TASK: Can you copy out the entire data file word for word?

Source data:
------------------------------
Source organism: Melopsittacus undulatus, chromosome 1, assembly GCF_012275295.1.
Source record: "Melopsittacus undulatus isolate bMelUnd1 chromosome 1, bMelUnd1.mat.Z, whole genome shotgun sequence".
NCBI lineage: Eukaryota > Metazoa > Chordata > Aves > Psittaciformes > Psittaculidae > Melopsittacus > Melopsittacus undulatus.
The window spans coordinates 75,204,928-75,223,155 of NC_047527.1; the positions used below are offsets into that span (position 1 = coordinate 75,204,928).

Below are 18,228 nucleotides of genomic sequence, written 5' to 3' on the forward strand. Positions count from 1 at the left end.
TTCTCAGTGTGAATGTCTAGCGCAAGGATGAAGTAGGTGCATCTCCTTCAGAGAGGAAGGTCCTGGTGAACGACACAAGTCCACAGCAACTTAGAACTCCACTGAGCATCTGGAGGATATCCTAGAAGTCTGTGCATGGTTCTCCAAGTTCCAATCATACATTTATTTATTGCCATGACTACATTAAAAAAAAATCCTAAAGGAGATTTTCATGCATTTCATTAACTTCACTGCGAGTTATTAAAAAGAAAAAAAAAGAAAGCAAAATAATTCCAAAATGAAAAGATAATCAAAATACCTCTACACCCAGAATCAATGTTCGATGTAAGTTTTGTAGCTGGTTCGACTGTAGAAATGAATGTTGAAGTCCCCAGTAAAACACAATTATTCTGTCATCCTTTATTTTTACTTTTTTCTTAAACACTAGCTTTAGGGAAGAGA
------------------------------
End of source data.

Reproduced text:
Source organism: Melopsittacus undulatus, chromosome 1, assembly GCF_012275295.1.
Source record: "Melopsittacus undulatus isolate bMelUnd1 chromosome 1, bMelUnd1.mat.Z, whole genome shotgun sequence".
NCBI lineage: Eukaryota > Metazoa > Chordata > Aves > Psittaciformes > Psittaculidae > Melopsittacus > Melopsittacus undulatus.
The window spans coordinates 75,204,928-75,223,155 of NC_047527.1; the positions used below are offsets into that span (position 1 = coordinate 75,204,928).

Below are 18,228 nucleotides of genomic sequence, written 5' to 3' on the forward strand. Positions count from 1 at the left end.
TTCTCAGTGTGAATGTCTAGCGCAAGGATGAAGTAGGTGCATCTCCTTCAGAGAGGAAGGTCCTGGTGAACGACACAAGTCCACAGCAACTTAGAACTCCACTGAGCATCTGGAGGATATCCTAGAAGTCTGTGCATGGTTCTCCAAGTTCCAATCATACATTTATTTATTGCCATGACTACATTAAAAAAAAATCCTAAAGGAGATTTTCATGCATTTCATTAACTTCACTGCGAGTTATTAAAAAGAAAAAAAAAGAAAGCAAAATAATTCCAAAATGAAAAGATAATCAAAATACCTCTACACCCAGAATCAATGTTCGATGTAAGTTTTGTAGCTGGTTCGACTGTAGAAATGAATGTTGAAGTCCCCAGTAAAACACAATTATTCTGTCATCCTTTATTTTTACTTTTTTCTTAAACACTAGCTTTAGGGAAGAGA